‘Don’t borrow for college,’ Harvard economist warns ‘- why he says it’s a ‘waste of money’

Thinking of borrowing for college? Don’t do it: it’s far too risky, far too expensive and, in many cases, a waste of money.

These are strong and unexpected words coming from a university professor and an economist. To be clear, I’m not saying anyone should give up on getting a college degree. But there’s a much cheaper college route – and it doesn’t require becoming a ruthless, ruthless moneylender, namely Uncle Sam.

Think about it: how many of us would borrow at high or very high interest to have the opportunity to invest in something with a 40% chance of total loss? Not a lot.

But 18-year-olds face these risks when borrowing for college. Two out of five will enter the hallowed halls of college to drop out. The majority will have borrowed for the lien. As for college graduates, more than two-thirds will leave in debt.

Parent PLUS loans bury families in college debt

Outstanding student loans now total $1.7 trillion – more than credit card debt. Some $100 billion is borrowed by parents on behalf of their children.

These “parental” loans probably represent additional borrowing by children, as parents guilt their children into paying back or getting the repayment as a smaller bequest to their children.

Since the true borrower of “parent” loans is unclear, no one knows the full extent and distribution of informal and formal student debt. Today’s college students graduate with nearly $33,000, on average, in formal student loans. About one in seven officially owe more than $50,000.

Uncle Sam now charges students 3.74% interest on their loans, up to a maximum of $32,500 over four years. But there is no limit to what he will lend to “parents”. And the current rate on “parent” loans is 6.28%! That’s more than four percentage points more than Uncle Sam pays when he borrows long term.

How to go to college and not get into excessive debt

It is more than possible to earn a college degree without directly or indirectly borrowing potentially insanely large amounts of money at extremely high rates.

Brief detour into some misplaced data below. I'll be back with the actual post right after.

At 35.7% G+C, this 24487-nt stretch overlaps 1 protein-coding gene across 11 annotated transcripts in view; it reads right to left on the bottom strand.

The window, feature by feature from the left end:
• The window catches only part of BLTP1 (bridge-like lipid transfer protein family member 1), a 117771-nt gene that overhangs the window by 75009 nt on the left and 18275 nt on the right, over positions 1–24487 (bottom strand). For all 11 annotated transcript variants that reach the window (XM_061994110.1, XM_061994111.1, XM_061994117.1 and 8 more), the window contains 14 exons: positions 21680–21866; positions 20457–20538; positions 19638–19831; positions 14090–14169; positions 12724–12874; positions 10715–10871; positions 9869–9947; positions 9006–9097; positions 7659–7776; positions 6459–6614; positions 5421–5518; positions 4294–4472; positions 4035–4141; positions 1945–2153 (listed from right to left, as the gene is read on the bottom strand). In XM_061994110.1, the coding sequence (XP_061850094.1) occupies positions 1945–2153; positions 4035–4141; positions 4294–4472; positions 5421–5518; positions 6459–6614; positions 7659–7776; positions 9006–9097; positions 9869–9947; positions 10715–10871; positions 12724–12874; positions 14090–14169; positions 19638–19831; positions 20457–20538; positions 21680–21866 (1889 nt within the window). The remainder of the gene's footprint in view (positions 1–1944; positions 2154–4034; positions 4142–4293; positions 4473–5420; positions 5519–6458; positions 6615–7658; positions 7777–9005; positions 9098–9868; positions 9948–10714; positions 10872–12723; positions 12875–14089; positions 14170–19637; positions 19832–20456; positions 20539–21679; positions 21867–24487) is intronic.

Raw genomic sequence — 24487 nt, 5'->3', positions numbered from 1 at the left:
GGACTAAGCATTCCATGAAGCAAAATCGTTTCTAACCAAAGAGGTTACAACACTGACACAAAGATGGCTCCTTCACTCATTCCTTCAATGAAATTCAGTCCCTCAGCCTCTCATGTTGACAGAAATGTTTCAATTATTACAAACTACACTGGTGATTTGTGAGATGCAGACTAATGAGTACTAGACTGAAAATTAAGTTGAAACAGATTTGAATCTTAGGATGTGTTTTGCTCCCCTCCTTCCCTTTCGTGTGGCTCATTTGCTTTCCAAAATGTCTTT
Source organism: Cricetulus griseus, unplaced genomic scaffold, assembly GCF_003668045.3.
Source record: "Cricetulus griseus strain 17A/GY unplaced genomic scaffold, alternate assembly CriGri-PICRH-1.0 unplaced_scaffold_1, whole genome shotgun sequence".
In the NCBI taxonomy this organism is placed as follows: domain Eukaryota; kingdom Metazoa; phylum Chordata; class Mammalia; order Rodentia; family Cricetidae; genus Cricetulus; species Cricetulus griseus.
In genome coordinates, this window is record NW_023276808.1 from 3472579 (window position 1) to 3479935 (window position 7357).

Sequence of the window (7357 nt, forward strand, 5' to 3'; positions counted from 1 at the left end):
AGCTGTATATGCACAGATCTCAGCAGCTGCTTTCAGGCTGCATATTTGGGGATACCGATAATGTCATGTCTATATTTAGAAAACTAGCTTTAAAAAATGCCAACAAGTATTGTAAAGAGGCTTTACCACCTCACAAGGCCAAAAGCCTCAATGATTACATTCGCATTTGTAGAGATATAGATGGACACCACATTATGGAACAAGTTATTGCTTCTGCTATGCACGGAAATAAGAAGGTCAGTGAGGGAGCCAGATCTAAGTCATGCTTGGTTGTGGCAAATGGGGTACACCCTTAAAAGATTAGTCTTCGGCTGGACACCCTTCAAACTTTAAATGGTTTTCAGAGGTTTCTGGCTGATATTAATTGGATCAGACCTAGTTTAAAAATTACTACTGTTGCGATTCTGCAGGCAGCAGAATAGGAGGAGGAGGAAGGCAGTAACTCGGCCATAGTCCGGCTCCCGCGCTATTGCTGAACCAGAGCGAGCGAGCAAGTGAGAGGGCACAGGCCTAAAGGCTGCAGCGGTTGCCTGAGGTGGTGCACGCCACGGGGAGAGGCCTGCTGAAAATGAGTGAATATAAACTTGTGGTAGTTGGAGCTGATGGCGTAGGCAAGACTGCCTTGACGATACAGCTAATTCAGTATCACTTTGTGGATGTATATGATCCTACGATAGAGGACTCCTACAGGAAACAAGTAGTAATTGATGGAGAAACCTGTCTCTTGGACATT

There are thousands of colleges and universities. Find a cheap one. This may mean attending community college for three years and transferring to a better school as a senior.

Or you can work for a few years to save for college and establish the fact that you are independent of your parents and shouldn’t lose any grants or scholarships because of their earnings.

Another option: attend community college, but simultaneously take inexpensive online courses that provide certificates. A range of elite schools, including MIT, Harvard, Stanford and my employer – Boston University – offer such courses.

For example, if you are a resident of Iowa, you can get a degree from the University of Iowa for less than $25,000 per year and online training at Yale. The extra costs to study online at Yale, with certificates of completion including grades? Almost nothing.

Then, when applying for jobs, you can state on your resume that you graduated from Iowa, but went to Yale. It’s worth codifying a secret: get the best of both worlds: a cheap, debt-free degree and a very expensive education.

Do whatever it takes, short of borrowing, to go to college if that’s your goal. But also know that two-thirds of Americans lead full, highly productive lives without the aid of a college degree lost in a box in the attic.

do your research

If you are from a low or middle income family, colleges with high prices may end up being cheap because the net price they would charge you is very low. It is important to compare prices to understand the net price of each school.

Parents must take steps early to at least limit specific assets, if not income, that will increase the net price of their children’s college education given what goes into the government’s need-based formula.

And applicants must for their own research-based rankings of departments of interest in the schools to which they are applying. National rankings are popularity polls; they are not serious comparisons of excellent research – which, in the end, is the basis of exceptional teaching.

As for Uncle Sam…

It’s time for Uncle Sam to stop exploiting America’s youth to try to get a higher education.

I believe students should be allowed to borrow on the same terms as Sam lends long-term (i.e. 30-year Treasury bond rate). And student loans should be treated the same as other IOUs when it comes to refinancing and bankruptcy discharge.

Yes, it will mean less income for students bleeding dry. But Uncle Sam can be content to help destroy our children’s climate and leave them with official and unofficial tax obligations far beyond their ability to pay.

Surely that’s enough mischief and malevolence for any good uncle.

Laurence J. Kotlikoff is a professor of economics and author of “Money Magic: An Economist’s Secrets to More Money, Less Risk, and a Better Life.” He got his doctorate. from Harvard University in 1977. His columns have appeared in The New York Times, WSJ, Bloomberg and Financial Times. In 2014, The Economist named him one of the 25 most influential economists in the world. Follow Laurence on Twitter @Kotlikoff.

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